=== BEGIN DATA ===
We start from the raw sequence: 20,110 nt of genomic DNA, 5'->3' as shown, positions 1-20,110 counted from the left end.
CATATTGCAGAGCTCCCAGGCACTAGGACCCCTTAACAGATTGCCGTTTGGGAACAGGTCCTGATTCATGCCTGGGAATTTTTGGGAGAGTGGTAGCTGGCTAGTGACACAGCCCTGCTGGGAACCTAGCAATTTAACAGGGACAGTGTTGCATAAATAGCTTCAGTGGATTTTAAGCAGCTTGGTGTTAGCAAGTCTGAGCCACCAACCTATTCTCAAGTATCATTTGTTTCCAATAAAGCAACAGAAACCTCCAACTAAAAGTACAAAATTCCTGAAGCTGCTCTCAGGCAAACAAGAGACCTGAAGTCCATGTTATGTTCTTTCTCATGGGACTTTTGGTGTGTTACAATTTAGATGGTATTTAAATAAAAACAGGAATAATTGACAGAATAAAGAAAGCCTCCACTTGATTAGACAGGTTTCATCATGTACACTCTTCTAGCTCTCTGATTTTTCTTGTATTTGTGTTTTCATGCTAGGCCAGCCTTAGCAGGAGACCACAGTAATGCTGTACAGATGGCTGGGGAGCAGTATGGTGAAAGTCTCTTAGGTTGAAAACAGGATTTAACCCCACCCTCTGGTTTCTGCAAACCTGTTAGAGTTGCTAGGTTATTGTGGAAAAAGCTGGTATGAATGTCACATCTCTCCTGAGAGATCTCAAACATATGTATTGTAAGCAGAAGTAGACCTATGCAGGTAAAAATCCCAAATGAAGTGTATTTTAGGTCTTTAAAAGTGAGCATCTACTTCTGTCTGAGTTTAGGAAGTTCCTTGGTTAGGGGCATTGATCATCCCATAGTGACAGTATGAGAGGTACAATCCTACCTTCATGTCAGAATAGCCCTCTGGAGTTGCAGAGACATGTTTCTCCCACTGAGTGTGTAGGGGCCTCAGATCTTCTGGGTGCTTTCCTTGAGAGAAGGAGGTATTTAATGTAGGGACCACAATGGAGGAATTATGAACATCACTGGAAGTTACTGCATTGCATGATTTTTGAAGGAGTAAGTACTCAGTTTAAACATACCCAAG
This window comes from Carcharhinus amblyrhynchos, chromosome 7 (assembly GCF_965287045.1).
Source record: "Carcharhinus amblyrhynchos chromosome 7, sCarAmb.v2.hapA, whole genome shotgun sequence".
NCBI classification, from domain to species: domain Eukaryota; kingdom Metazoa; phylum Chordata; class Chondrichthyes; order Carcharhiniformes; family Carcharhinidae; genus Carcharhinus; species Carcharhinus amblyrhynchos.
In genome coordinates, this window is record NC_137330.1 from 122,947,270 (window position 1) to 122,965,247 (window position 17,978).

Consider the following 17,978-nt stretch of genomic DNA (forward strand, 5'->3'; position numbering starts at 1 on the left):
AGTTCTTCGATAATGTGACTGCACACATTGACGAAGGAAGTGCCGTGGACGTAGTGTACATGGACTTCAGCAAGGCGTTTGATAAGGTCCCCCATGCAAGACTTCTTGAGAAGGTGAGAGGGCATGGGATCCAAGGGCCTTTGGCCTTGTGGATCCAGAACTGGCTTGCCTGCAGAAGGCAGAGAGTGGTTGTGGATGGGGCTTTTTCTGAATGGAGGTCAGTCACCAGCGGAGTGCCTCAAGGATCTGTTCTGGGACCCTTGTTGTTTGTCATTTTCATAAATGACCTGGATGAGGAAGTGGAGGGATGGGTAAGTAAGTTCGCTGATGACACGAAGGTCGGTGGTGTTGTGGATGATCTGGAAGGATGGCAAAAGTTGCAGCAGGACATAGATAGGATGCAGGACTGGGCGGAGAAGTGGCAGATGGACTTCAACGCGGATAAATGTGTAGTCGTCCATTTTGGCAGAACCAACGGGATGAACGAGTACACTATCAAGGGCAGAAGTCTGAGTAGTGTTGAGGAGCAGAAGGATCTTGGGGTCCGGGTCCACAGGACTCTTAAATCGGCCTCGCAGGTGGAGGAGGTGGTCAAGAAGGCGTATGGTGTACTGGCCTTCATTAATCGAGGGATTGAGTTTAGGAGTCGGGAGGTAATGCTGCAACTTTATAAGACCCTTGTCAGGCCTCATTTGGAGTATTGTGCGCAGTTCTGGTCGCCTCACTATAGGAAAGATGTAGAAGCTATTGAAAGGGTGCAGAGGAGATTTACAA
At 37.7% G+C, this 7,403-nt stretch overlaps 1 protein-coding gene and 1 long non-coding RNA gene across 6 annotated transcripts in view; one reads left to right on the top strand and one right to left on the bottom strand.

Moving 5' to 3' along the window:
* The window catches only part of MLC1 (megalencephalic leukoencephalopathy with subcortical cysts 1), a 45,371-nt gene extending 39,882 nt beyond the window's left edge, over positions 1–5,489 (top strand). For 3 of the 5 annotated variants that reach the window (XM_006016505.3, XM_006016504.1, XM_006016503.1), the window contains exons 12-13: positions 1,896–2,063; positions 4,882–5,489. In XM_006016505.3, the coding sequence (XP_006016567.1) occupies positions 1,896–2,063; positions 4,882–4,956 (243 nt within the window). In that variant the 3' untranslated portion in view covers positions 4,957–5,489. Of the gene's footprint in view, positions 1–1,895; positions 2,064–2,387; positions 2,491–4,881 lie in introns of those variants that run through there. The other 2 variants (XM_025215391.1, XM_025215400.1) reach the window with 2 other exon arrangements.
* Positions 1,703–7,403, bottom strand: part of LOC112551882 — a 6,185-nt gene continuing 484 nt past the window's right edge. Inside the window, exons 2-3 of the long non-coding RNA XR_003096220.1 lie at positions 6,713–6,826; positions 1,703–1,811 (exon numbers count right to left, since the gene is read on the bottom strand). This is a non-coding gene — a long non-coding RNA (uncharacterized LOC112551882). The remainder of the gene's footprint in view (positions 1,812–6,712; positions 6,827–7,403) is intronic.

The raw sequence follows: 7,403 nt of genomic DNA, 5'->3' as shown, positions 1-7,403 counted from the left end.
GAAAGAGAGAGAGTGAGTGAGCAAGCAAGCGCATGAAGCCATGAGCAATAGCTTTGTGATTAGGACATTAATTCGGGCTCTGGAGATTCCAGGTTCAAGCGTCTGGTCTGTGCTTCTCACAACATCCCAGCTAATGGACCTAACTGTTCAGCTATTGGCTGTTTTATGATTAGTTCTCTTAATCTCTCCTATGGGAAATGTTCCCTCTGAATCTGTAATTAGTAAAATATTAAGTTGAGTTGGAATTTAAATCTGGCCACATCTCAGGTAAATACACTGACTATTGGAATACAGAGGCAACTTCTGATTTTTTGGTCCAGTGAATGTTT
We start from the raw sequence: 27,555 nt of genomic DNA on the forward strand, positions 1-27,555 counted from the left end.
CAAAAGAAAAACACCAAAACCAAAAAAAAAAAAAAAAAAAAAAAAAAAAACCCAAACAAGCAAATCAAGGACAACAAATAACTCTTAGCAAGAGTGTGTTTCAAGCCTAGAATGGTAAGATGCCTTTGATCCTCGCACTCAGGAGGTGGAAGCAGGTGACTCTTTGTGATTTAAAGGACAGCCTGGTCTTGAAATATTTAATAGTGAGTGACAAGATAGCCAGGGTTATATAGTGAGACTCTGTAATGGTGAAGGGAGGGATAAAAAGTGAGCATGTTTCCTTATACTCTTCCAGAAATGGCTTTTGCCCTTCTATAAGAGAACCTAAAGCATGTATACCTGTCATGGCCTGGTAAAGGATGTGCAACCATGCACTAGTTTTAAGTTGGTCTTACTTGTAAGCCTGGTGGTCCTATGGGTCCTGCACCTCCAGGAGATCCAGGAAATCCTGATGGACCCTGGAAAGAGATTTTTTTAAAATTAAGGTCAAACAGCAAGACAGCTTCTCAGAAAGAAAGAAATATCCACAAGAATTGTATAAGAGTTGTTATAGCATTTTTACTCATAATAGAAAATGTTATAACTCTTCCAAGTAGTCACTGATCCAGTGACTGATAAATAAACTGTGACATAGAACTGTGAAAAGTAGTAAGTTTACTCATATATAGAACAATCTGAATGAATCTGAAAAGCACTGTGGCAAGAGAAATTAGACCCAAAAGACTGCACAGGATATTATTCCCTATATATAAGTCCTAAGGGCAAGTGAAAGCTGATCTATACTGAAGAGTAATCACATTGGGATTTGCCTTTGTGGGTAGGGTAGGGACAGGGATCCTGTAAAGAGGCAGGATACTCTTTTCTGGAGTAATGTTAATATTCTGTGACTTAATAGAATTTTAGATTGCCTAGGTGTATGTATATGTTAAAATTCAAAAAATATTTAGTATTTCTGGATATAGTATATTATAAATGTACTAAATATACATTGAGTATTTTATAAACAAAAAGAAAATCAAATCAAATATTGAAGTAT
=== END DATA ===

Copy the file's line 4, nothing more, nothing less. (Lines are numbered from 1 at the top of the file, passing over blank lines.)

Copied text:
Source record: "Carcharhinus amblyrhynchos chromosome 7, sCarAmb.v2.hapA, whole genome shotgun sequence".